Accreditation is a stamp of approval by an approved governing body such as the Counsel on Occupational Accreditation (among many others). Accreditation shows that a school or program meets a prescribed academic standard.
It is very important to know whether or not a college or university is accredited. If you attend a college or university that is not accredited, you will not be able to transfer your credits to an accredited college or university. Degrees may not be recognized and you may not be able to get the job you want.
There is no national government authority or Ministry of Education for setting higher education standards in the U.S. but some states authorize or approve schools. Instead, colleges and universities have formed associations that set the standards themselves. These associations, called “accrediting bodies,” evaluate each U.S. college and university.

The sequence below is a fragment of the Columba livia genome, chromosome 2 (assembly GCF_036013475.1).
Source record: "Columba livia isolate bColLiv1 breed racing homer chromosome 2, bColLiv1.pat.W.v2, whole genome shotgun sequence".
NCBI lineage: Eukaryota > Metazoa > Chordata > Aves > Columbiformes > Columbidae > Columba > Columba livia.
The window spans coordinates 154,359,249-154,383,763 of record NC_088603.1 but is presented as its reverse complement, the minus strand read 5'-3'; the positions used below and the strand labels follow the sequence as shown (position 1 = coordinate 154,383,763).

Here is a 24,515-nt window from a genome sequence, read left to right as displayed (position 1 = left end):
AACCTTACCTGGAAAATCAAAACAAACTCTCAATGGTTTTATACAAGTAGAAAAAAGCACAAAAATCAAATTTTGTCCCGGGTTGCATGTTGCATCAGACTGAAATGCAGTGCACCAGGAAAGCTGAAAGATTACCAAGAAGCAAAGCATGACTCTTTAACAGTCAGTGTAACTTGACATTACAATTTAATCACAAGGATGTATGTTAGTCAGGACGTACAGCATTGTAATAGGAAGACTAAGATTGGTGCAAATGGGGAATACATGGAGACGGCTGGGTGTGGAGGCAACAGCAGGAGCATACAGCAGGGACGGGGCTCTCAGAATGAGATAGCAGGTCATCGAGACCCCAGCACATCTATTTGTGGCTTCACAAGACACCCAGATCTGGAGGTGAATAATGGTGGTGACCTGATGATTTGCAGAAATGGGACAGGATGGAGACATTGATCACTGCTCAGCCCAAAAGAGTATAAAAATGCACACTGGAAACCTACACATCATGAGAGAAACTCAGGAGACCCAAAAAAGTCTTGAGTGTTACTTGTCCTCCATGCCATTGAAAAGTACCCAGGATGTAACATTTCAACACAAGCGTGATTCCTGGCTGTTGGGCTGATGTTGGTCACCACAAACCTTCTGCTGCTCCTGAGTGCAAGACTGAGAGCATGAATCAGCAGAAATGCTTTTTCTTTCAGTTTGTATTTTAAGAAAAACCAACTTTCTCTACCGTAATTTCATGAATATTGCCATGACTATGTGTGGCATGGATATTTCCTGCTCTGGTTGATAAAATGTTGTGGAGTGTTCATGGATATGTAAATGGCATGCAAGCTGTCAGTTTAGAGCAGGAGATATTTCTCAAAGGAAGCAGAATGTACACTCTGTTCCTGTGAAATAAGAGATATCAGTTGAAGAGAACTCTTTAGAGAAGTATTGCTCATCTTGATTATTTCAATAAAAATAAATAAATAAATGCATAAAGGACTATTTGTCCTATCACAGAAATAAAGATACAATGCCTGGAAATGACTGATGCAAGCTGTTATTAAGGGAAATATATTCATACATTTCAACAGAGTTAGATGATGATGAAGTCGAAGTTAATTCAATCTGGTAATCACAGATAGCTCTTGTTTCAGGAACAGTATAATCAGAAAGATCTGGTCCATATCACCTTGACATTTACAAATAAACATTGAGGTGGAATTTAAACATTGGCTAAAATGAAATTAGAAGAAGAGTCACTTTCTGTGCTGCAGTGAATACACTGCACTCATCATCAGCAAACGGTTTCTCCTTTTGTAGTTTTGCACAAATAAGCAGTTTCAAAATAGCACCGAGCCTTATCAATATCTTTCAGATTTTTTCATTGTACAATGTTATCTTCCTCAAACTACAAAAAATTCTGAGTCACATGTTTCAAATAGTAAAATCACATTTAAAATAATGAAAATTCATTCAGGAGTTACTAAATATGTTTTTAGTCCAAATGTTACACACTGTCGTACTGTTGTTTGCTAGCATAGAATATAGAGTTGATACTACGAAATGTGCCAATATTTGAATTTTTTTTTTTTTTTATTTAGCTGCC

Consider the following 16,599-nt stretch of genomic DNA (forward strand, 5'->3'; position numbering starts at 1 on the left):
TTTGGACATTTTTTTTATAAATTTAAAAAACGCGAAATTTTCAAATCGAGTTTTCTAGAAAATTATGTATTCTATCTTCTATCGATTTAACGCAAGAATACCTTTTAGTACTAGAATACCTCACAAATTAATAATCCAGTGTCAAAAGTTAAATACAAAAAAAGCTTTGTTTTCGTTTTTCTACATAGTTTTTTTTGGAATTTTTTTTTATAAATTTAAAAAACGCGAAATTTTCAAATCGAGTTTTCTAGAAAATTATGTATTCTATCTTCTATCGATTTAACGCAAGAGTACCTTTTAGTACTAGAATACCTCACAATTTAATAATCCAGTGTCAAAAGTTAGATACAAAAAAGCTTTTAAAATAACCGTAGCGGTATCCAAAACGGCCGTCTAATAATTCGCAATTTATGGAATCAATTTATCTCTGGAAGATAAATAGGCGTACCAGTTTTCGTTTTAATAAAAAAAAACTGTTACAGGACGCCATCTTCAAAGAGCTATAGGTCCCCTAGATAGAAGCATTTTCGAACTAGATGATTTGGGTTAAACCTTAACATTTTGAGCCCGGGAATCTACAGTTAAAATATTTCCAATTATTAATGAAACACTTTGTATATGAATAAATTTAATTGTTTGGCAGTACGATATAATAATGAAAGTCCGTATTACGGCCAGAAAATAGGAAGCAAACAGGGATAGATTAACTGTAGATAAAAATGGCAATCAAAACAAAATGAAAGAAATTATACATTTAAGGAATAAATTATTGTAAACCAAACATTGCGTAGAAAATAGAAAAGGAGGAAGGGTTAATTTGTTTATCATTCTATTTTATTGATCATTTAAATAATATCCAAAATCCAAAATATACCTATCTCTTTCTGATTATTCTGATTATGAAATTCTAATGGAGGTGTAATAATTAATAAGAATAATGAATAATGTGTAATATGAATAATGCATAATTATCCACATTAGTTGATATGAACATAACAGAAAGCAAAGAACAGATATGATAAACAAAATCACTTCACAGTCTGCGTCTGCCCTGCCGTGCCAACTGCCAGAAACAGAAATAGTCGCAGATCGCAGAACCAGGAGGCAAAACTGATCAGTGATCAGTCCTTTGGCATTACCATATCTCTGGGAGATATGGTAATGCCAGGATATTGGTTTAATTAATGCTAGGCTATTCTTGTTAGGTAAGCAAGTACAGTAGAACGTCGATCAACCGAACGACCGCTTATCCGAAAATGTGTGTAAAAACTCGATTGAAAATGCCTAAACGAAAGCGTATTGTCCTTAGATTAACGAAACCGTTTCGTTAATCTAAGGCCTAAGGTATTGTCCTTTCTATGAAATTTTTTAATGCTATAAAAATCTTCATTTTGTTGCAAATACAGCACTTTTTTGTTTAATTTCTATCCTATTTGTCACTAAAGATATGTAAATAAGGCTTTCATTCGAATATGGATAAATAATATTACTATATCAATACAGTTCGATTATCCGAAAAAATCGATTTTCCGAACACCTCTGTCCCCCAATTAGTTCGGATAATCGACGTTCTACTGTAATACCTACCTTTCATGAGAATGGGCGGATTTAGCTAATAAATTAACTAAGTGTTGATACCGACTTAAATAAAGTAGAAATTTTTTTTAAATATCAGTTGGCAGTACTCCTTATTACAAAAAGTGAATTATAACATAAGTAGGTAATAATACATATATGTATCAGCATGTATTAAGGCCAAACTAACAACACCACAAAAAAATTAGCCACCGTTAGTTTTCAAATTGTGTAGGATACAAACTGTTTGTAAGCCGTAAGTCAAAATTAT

If the college or university meets minimum standards, it then receives an acceptable rating and is therefore designated “accredited.” This means it earns the right to be listed on the accrediting body’s list of acceptable schools. A school must maintain these high standards in order to remain accredited.
Types of Accreditation
There are two different types of accrediting bodies: institutional and professional.
1. Institutional Accreditation is based upon the entire school.
2. Professional Accreditation is based upon the standards kept by a particular school of law, medicine, engineering, or business for example, and is determined by judges within those professions.
You can find out whether a college or university is accredited by contacting the Council on Higher Education Accreditation at http://www.chea.org and the U.S. Network for Education Information at http://www.ed.gov/NLE/USNEI.
You can also find out about a school’s accreditation by looking up the school’s website in the School Directory and by requesting complimentary information from each school.
Accreditation for schools or programs that do not grant degrees varies, depending on its professional affiliation.